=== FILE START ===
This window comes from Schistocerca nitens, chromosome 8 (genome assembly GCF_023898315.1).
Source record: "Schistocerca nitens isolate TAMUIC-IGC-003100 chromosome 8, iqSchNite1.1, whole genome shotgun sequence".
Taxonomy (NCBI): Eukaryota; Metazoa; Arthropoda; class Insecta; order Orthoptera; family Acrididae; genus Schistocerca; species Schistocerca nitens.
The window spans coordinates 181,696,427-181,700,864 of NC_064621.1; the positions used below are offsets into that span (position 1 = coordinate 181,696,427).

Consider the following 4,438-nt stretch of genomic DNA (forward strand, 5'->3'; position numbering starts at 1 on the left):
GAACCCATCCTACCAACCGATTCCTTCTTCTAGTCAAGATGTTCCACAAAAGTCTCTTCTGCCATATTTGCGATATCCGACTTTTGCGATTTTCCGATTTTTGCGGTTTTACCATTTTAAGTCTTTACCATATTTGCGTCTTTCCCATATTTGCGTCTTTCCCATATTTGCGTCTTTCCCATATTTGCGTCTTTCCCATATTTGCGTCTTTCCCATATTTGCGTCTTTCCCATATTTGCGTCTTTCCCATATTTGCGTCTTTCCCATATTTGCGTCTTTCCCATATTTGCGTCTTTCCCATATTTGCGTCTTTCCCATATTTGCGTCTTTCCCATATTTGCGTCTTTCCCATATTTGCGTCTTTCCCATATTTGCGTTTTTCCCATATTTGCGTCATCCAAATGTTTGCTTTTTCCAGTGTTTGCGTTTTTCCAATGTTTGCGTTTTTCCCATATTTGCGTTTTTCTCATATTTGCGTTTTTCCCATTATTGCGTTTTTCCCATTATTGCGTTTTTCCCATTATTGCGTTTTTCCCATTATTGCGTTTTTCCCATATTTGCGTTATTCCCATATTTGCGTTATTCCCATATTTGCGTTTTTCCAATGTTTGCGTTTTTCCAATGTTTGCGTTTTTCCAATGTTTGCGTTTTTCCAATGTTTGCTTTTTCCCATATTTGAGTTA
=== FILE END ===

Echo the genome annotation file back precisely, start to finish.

This window comes from Schistocerca nitens, chromosome 8 (genome assembly GCF_023898315.1).
Source record: "Schistocerca nitens isolate TAMUIC-IGC-003100 chromosome 8, iqSchNite1.1, whole genome shotgun sequence".
Taxonomy (NCBI): Eukaryota; Metazoa; Arthropoda; class Insecta; order Orthoptera; family Acrididae; genus Schistocerca; species Schistocerca nitens.
The window spans coordinates 181,696,427-181,700,864 of NC_064621.1; the positions used below are offsets into that span (position 1 = coordinate 181,696,427).

Consider the following 4,438-nt stretch of genomic DNA (forward strand, 5'->3'; position numbering starts at 1 on the left):
GAACCCATCCTACCAACCGATTCCTTCTTCTAGTCAAGATGTTCCACAAAAGTCTCTTCTGCCATATTTGCGATATCCGACTTTTGCGATTTTCCGATTTTTGCGGTTTTACCATTTTAAGTCTTTACCATATTTGCGTCTTTCCCATATTTGCGTCTTTCCCATATTTGCGTCTTTCCCATATTTGCGTCTTTCCCATATTTGCGTCTTTCCCATATTTGCGTCTTTCCCATATTTGCGTCTTTCCCATATTTGCGTCTTTCCCATATTTGCGTCTTTCCCATATTTGCGTCTTTCCCATATTTGCGTCTTTCCCATATTTGCGTCTTTCCCATATTTGCGTCTTTCCCATATTTGCGTCTTTCCCATATTTGCGTTTTTCCCATATTTGCGTCATCCAAATGTTTGCTTTTTCCAGTGTTTGCGTTTTTCCAATGTTTGCGTTTTTCCCATATTTGCGTTTTTCTCATATTTGCGTTTTTCCCATTATTGCGTTTTTCCCATTATTGCGTTTTTCCCATTATTGCGTTTTTCCCATTATTGCGTTTTTCCCATATTTGCGTTATTCCCATATTTGCGTTATTCCCATATTTGCGTTTTTCCAATGTTTGCGTTTTTCCAATGTTTGCGTTTTTCCAATGTTTGCGTTTTTCCAATGTTTGCTTTTTCCCATATTTGAGTTA